Bigger is better!
Now I’m not talking about your backside, your waistline, or your private parts.
What I am talking about is the great debate among investors who invest in real estate. Which is better: residential real estate or commercial multifamily real estate?
Just so we are all on the same page, let’s start with a couple of quick definitions.
Residential real estate = 1 to 4 units (single family homes, duplex, triplex, and quads). Commercial multifamily real estate = strictly means 5 or more units. However, for the purposes of this article, I’m talking about bigger properties 100 units and up.
In the old days, there really wasn’t much of a debate. After all, affluent investors typically had only one choice: residential real estate. Historically speaking, access to commercial multifamily real estate was reserved for institutional players and the very wealthy.
But then something changed?
Fractional investing, where like-minded investors pool their money together to buy bigger properties, opened the door and gave accredited investors access to these bigger properties.
That is when the debate began in earnest. Which is better investing in single-family homes and other smaller residential properties or the larger apartment buildings?
When it comes to real estate investing, there are a lot of ways to become rich, so either strategy can work. However, for those looking to get from point A to point B as quickly as possible and with the least amount of risk, there is a clear winner.
That winner is the larger commercial multifamily real estate properties. Let me give you 6 reasons why:
Less Risk: On all of my properties, I track a metric called break-even occupancy (BEO). This number tells me what occupancy I must maintain to break even on the property. Occupancies above that number make me money while those below it creates negative cash flow.
For illustrative purposes, let’s say that my BEO was 75%.
If I owned a single family home, a duplex, or a triplex and had just one vacancy, then my BEO would be below 75%. In those scenarios my occupancy level for the single-family home would be 0%, for the duplex it would be 50%, and the triplex would be 67%.
Just one vacancy in residential real estate can create negative cash flow situations in which you have to go out-of-pocket to feed that investment property.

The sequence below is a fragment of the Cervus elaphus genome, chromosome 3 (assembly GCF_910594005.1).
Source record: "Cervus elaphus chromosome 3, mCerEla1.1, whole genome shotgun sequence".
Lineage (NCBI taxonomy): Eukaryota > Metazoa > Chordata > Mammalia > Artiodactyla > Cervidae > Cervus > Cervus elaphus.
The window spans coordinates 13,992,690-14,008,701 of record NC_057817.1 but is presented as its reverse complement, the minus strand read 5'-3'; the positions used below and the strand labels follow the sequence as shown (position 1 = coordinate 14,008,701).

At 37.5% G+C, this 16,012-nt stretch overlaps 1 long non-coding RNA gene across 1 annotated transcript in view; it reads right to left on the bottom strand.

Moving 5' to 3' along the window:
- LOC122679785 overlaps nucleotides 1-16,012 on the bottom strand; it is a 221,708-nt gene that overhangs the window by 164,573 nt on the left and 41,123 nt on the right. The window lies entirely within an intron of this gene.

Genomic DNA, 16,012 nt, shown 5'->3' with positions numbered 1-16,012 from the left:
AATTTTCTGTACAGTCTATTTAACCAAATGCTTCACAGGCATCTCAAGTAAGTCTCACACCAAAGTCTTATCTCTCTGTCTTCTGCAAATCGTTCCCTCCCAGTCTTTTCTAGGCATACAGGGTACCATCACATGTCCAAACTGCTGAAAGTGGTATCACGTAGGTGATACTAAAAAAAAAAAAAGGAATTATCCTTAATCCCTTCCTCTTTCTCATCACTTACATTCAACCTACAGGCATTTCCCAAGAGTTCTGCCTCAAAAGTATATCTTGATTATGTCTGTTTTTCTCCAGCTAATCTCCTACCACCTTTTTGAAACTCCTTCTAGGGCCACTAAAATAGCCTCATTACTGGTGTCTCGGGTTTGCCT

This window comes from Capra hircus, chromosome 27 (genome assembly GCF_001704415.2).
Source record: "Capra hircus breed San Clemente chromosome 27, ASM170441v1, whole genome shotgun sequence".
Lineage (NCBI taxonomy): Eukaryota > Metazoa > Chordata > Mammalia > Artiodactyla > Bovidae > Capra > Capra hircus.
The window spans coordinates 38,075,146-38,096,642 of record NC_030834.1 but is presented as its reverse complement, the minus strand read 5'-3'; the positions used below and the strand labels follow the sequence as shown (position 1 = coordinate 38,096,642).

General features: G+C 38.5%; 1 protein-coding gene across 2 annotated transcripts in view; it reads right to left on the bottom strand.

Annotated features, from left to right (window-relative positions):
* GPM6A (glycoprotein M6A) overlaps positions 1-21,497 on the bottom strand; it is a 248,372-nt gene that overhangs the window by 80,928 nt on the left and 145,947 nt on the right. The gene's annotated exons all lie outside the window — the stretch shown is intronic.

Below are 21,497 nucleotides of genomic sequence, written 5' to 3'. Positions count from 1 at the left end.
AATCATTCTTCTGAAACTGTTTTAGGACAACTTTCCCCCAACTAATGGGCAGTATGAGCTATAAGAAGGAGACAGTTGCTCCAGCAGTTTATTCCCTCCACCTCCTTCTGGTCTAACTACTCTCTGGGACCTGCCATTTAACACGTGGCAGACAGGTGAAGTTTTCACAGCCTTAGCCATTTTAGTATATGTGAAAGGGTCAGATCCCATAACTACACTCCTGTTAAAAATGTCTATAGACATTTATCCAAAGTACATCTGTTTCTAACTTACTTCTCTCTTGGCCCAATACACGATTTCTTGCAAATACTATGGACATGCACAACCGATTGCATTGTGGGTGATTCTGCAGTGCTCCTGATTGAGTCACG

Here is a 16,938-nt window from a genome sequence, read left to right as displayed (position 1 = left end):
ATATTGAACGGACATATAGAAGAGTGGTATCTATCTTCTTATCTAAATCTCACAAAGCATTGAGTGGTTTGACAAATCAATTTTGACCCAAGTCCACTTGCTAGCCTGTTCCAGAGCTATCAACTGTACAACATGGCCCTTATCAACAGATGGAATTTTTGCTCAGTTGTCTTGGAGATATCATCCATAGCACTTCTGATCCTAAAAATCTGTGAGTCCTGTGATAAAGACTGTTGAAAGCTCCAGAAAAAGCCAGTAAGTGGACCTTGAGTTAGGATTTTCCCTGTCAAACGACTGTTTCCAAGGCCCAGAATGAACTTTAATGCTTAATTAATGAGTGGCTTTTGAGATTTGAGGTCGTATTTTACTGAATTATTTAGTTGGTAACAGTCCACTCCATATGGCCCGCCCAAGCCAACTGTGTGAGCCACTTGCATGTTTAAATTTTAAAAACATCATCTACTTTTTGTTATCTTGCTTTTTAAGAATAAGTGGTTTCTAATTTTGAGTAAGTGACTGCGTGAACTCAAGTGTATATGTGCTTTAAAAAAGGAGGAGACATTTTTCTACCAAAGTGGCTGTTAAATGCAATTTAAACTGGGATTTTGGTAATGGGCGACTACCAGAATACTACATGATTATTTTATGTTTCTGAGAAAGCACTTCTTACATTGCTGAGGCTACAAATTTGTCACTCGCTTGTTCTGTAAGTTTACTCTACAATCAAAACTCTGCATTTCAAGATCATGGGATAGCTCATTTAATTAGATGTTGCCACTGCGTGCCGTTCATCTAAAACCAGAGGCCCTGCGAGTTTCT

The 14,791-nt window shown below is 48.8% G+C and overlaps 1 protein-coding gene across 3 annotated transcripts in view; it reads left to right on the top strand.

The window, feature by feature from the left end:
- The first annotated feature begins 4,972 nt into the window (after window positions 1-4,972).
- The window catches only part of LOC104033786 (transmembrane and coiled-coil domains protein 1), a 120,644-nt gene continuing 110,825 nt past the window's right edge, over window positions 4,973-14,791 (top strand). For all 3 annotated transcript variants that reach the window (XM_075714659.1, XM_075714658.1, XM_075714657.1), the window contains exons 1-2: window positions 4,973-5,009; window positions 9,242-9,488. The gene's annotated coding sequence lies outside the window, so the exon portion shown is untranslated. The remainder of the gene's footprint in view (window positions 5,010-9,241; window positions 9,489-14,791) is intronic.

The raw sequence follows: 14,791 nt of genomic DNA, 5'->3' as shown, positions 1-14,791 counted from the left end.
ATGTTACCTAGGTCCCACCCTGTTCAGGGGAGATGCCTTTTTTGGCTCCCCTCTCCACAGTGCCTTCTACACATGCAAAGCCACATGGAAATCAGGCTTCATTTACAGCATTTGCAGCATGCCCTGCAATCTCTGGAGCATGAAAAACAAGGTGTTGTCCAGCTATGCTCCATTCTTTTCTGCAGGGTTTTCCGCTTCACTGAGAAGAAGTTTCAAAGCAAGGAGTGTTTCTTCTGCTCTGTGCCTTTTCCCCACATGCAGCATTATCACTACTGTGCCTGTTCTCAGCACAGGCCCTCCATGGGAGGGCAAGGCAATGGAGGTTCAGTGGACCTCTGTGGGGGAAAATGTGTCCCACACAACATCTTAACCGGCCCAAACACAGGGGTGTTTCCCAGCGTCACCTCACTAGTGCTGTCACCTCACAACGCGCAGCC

On the flip side, a 75% BEO on a 100-unit property means that you could have 25 vacancies before you hit the break-even point. With a 200-unit property that number would be 50 vacancies.
Non-Recourse Lending: Another area in which commercial multifamily real estate is less risky than residential real estate is in lending. These larger properties qualify for non-recourse lending. That means that the banks cannot come after the owners should the properties fail.
Typically, they won’t do that for residential properties. Most lending for residential real estate is full-recourse in which the owners have to personally guarantee the loan. This allows the bank the ability to come after the owners and their assets should they default on the loan.
Given the fact that the banks are usually the biggest investor in a property, doesn’t it say something that they would provide non-recourse debt for commercial multifamily and not for residential real estate?
They do this because the bigger properties are safer than the smaller ones. If you dig into the data on default rates, you will see that commercial multifamily GSE conforming loans have a historical track record of default that is sub 1%. Currently, these same loans are under 0.5%.
With such minuscule foreclosure rates is it any wonder why banks don’t require owners to personally guarantee these loans?
Ability to Scale: As stated previously, with residential properties, full recourse lending is the rule. Again, that means that the borrower has to personally guarantee the loan.